Long-term changes in music perception in Korean cochlear implant listeners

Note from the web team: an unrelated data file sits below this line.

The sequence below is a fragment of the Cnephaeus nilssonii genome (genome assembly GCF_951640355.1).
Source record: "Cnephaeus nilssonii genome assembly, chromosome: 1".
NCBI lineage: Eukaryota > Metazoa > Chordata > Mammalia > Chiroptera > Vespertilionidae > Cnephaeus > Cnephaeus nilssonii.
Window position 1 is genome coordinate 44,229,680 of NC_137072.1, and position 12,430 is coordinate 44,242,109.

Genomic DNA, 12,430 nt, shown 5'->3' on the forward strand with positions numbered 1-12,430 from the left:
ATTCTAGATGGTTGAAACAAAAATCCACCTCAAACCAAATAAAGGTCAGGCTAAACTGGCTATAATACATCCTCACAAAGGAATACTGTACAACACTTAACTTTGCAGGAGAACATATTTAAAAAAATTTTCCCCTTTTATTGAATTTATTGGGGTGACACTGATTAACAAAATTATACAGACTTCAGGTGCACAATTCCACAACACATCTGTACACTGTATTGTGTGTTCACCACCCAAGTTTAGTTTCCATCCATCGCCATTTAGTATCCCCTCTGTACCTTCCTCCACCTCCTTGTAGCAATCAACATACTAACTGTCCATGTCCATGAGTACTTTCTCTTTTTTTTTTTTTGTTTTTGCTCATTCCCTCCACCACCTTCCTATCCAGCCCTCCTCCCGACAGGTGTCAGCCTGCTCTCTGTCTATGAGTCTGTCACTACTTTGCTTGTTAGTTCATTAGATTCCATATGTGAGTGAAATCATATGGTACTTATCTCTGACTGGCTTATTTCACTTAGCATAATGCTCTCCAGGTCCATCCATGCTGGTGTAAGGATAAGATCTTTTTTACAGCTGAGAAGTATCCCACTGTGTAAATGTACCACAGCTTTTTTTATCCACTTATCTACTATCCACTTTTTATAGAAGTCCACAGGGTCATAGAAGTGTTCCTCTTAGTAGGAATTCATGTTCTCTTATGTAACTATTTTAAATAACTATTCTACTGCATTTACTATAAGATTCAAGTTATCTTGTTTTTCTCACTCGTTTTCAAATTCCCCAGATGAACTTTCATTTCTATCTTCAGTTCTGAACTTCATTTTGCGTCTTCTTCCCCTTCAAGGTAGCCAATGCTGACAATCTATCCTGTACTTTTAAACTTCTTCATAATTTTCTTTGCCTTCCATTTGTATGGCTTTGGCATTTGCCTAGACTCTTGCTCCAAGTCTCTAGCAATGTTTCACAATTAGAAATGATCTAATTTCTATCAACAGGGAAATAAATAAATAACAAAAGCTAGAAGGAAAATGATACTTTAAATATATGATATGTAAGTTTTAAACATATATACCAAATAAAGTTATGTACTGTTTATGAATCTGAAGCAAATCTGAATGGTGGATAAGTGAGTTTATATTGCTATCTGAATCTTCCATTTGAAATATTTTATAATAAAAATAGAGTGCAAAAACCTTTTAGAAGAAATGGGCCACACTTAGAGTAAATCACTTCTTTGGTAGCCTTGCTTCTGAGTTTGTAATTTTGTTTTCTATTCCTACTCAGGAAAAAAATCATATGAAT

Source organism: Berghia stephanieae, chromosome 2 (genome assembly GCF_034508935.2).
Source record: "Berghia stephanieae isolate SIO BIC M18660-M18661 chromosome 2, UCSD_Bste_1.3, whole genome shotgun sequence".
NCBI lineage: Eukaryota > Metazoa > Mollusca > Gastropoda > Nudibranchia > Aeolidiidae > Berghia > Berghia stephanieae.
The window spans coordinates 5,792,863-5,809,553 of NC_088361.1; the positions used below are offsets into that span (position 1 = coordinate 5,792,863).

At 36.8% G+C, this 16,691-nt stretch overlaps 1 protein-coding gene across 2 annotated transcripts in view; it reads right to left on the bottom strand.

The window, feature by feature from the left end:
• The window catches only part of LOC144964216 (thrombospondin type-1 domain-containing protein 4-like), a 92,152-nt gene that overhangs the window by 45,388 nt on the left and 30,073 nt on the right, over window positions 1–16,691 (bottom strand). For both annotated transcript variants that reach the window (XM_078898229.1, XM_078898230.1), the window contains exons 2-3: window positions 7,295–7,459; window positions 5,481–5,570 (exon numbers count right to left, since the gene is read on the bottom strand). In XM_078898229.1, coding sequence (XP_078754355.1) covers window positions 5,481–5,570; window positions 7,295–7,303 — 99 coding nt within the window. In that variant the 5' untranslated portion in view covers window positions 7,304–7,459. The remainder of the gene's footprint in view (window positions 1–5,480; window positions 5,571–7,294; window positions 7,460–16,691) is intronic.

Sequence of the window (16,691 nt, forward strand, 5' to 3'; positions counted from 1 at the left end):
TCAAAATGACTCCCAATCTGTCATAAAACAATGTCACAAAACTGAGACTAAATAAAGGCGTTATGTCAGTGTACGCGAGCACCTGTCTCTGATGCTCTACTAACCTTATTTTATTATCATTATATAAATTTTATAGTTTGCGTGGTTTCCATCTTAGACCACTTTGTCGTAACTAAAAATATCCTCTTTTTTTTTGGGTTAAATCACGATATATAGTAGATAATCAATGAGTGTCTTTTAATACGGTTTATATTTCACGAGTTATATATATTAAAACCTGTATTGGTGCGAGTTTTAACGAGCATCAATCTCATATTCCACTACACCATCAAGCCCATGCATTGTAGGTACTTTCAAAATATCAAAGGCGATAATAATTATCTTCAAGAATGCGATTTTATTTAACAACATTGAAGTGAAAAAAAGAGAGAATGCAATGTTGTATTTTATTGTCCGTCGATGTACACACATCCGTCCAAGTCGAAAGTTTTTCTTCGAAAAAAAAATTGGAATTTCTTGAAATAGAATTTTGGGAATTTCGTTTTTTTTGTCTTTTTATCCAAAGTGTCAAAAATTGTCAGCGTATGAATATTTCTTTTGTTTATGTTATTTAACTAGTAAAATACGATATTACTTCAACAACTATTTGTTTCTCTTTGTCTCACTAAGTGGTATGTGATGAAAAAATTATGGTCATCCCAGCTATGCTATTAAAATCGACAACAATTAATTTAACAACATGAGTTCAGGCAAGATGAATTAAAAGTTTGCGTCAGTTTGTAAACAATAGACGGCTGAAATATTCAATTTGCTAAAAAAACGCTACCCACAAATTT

AbstractThe purpose of this study was to assess long-term post-implant changes in music perception in cochlear implant (CI) listeners using the Korean version of the Clinical Assessment of Music Perception (K-CAMP) test and questionnaire for music listening. Twenty-seven patients, including 5 men and 22 women participated in this prospective study. Their music perception ability was evaluated with the K-CAMP test which consists of pitch discrimination, melody, and timbre identification. Also, a questionnaire was used to quantify listening habits, and level of musical experience. Median postoperative durations of the first and second test were 12.8 and 30.9 months. Participants were divided into two groups: good or poor performance in the first test with reference to the average of each performance. Among the demographic factors, the good performance group was younger than the poor performance group at the time of the test, and the ability of pitch discrimination decreased with aging at 262 Hz for the first test and at 391 Hz for the second test. Pitch discrimination in the second test in the good performance group showed no difference with the first test, but in the poor performance group, the pitch discrimination score significantly improved. Similarly, timbre test results significantly improved in the poor performance group. In the melody identification test, the two groups showed no change at the second test. Scores for listening habit and level of musical experience significantly decreased postoperatively and did not recover during the follow-up period. The pitch discrimination and timbre identification ability improved in the CI listeners who had poor ability shortly after surgery. However, the ability of melody identification showed no difference in both groups after the lapse of time. Age was related to pitch discrimination and younger people showed good performance. Listening habits and level of musical experience decreased after CI surgery without time-dependent improvement.
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